Ikarie XB 1

Some thoughts on this 1963 Czechoslovakian science fiction film, directed by Jindřich Polák. A new 4K restoration is currently (December 2020) available from various streaming services. Assume some general spoilers below…

For a little historical context, 1963 was (besides the year I was born and of the Kennedy assassination) also the year Dr. Who premiered in Great Britain and The Outer Limits in the USA. Jerry Lewis made The Nutty Professor. Roger Corman, X: The Man with X-Ray Eyes. Ishiro Honda directed the horror classic Matango and the science fiction adventure Atragon. Star Trek in America and Ultra Q in Japan would be three years later. 2001: A Space Odyssey wouldn’t be out for five years, in 1968.

When I saw a promo for Ikarie XB 1, available for streaming from the Music Box Theatre, it caught my attention. I thought I had never heard of this film before. While watching it I very quickly began to realize I had seen it — or rather the Americanized release Voyage to the End of the Universe. Some of the special effects and the ship design of the Ikarie itself were quite recognizable. A surprising number of European and Russian SF films managed to make it into the Late Night Creature Feature circuit of American TV in the 60s and 70’s. Or at least films that incorporated footage from them did. There was the Italian Planet of Vampires (Mario Bava, 1965). The Queen of Blood (Curtis Harrington, 1965) was a remake of the Russian film A Dream Come True (Mikhail Karyukov, 1963) which reused footage from yet a different Soviet science fiction film, Battle Beyond the Sun (Karyukov, 1959). Roger Corman took the Russian Planet of Storms (Pavel Klushantsev, 1962) and made two movies out of it: Voyage to the Prehistoic Planet (Harrington, 1965) and Voyage to the Planet of Prehistoric Women (Peter Bogdonovich, 1968)— inserting new footage of Venusian Amazons into the latter to justify the title.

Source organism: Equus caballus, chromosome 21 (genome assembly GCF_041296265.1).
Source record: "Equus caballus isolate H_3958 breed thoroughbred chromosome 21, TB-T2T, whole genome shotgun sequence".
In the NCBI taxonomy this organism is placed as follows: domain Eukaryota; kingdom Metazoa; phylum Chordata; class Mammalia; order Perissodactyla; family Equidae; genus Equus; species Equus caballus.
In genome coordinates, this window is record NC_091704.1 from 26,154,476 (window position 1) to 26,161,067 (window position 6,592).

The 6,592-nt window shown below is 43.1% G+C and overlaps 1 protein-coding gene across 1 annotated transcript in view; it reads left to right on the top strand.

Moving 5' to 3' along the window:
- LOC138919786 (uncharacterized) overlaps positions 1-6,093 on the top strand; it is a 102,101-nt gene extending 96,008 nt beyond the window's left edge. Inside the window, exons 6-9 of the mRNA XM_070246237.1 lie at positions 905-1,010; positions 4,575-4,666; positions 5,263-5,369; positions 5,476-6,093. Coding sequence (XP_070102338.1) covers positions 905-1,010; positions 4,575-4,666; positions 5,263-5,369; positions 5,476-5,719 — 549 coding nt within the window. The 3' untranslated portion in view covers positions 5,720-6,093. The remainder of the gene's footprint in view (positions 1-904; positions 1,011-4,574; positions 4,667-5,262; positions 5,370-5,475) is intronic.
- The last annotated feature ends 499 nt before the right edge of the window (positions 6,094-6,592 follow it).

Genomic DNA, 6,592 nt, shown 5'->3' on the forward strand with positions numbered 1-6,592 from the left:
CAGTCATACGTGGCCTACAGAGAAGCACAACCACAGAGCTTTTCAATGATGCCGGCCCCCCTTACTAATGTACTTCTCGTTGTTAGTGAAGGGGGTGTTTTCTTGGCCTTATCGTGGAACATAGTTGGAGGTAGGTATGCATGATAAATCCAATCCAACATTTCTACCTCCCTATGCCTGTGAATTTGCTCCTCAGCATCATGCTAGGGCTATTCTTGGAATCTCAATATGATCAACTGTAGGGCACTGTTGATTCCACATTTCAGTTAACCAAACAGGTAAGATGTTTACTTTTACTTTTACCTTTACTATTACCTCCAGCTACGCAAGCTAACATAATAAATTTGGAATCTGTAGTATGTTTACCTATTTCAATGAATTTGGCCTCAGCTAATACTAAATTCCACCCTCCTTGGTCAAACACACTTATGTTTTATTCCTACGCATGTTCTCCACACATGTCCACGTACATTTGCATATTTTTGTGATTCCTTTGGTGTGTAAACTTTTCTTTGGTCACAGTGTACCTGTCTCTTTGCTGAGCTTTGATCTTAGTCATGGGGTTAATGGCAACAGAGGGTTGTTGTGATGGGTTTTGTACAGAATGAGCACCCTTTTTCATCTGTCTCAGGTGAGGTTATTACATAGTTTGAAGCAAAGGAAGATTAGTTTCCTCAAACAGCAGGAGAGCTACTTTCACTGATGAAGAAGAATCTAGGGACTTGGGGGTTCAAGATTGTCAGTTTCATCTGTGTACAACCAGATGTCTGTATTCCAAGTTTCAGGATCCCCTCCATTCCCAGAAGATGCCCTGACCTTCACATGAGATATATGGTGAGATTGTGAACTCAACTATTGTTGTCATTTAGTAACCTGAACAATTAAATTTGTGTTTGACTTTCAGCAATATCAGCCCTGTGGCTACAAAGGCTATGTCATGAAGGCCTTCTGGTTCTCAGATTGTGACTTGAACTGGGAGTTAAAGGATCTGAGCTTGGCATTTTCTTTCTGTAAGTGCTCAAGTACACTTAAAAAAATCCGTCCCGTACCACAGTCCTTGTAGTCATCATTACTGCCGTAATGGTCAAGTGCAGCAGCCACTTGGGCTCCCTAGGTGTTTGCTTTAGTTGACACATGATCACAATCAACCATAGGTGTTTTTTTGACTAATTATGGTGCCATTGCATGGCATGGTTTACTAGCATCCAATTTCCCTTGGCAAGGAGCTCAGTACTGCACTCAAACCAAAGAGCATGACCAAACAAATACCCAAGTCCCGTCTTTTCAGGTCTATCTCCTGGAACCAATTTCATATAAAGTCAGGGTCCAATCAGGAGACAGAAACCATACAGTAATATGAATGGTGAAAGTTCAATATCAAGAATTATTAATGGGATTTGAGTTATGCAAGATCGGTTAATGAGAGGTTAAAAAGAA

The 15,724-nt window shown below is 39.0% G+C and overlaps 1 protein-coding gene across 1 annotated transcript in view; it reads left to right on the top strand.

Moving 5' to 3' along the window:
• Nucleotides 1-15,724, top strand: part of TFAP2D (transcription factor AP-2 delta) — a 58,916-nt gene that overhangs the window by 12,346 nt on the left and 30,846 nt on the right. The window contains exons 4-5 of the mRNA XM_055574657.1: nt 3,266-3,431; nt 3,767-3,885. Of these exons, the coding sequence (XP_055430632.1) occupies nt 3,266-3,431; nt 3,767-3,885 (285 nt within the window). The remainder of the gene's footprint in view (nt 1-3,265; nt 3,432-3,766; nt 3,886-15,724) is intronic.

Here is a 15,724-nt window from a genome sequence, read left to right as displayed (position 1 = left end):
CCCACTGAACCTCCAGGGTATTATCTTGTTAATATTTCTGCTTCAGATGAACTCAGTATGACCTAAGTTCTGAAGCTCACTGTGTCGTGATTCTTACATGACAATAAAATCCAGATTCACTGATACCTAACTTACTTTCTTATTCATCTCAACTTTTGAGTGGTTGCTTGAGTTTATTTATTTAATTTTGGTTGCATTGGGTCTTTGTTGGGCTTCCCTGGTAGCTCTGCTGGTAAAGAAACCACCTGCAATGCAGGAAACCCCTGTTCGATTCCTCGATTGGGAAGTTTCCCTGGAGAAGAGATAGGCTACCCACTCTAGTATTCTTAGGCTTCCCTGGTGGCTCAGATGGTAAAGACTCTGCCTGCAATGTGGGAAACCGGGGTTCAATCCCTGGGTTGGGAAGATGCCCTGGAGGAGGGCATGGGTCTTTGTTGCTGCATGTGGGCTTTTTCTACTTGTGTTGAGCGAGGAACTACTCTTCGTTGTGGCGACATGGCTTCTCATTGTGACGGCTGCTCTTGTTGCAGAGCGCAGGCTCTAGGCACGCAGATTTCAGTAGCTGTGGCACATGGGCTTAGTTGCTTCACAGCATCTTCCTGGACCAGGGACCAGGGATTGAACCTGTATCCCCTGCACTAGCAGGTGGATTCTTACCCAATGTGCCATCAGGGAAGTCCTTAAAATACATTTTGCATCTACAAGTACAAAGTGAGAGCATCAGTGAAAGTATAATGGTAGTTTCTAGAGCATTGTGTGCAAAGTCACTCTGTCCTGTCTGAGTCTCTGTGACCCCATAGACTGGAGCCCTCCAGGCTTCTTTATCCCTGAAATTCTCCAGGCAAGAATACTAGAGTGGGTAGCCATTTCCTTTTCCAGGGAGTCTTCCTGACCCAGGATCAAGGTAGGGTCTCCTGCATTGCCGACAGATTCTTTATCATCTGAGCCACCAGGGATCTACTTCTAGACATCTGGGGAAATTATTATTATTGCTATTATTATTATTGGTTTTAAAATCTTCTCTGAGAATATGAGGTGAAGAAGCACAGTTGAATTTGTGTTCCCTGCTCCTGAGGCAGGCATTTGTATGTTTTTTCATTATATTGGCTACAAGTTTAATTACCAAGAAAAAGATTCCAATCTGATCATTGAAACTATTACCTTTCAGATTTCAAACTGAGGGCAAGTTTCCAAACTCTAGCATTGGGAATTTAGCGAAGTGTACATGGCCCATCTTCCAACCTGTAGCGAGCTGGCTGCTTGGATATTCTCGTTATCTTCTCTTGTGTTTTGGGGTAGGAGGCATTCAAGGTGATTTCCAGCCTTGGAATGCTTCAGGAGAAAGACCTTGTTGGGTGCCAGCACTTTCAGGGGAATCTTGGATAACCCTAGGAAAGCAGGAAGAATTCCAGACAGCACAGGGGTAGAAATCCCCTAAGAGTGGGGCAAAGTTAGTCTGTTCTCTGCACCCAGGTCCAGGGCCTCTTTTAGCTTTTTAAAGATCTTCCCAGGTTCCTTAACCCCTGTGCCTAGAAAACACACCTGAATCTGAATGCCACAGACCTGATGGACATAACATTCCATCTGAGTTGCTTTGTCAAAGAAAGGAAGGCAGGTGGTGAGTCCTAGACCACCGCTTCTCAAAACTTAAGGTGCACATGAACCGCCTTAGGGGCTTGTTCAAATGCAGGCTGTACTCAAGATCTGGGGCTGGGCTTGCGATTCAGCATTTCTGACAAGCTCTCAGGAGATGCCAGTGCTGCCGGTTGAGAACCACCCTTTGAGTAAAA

Ikarie XB 1 is a loose adaption of the 1955 novel The Magellanic Cloud by Polish writer Stanisław Lem. In the English speaking world Lem is best known for Solaris, which has been adapted by both the Russian director Andrei Tarkovsky in 1968 and in the United States Steven Soderbergh in 2002. Both movies are worth seeing (though while Soderbergh’s is interesting, Tarkovsky’s is a masterpiece) but neither quite express the oppressive cosmic horror of the original novel. I’d even call it a work of anti-science fiction, but that’s a topic for another day. I’ve read several Lem novels, but not The Magellanic Cloud. I’m curious to do so, after having now seen the original, Czech version of Ikarie XB 1. Like Lem’s novels, the movie shows the influence of Western science fiction, yet is not exactly the same as what developed in magazines such as Astounding Science Fiction or Galaxy — the publications that shaped and defined what comes to mind when we think of the genre to this day. Even while the genre trappings — space ships, robots, boldly going where no man has gone before — are familiar, the plot unfolds as something differently than our Western expectations. There is not one central plot or an ever escalating crisis. It is the tale of a journey.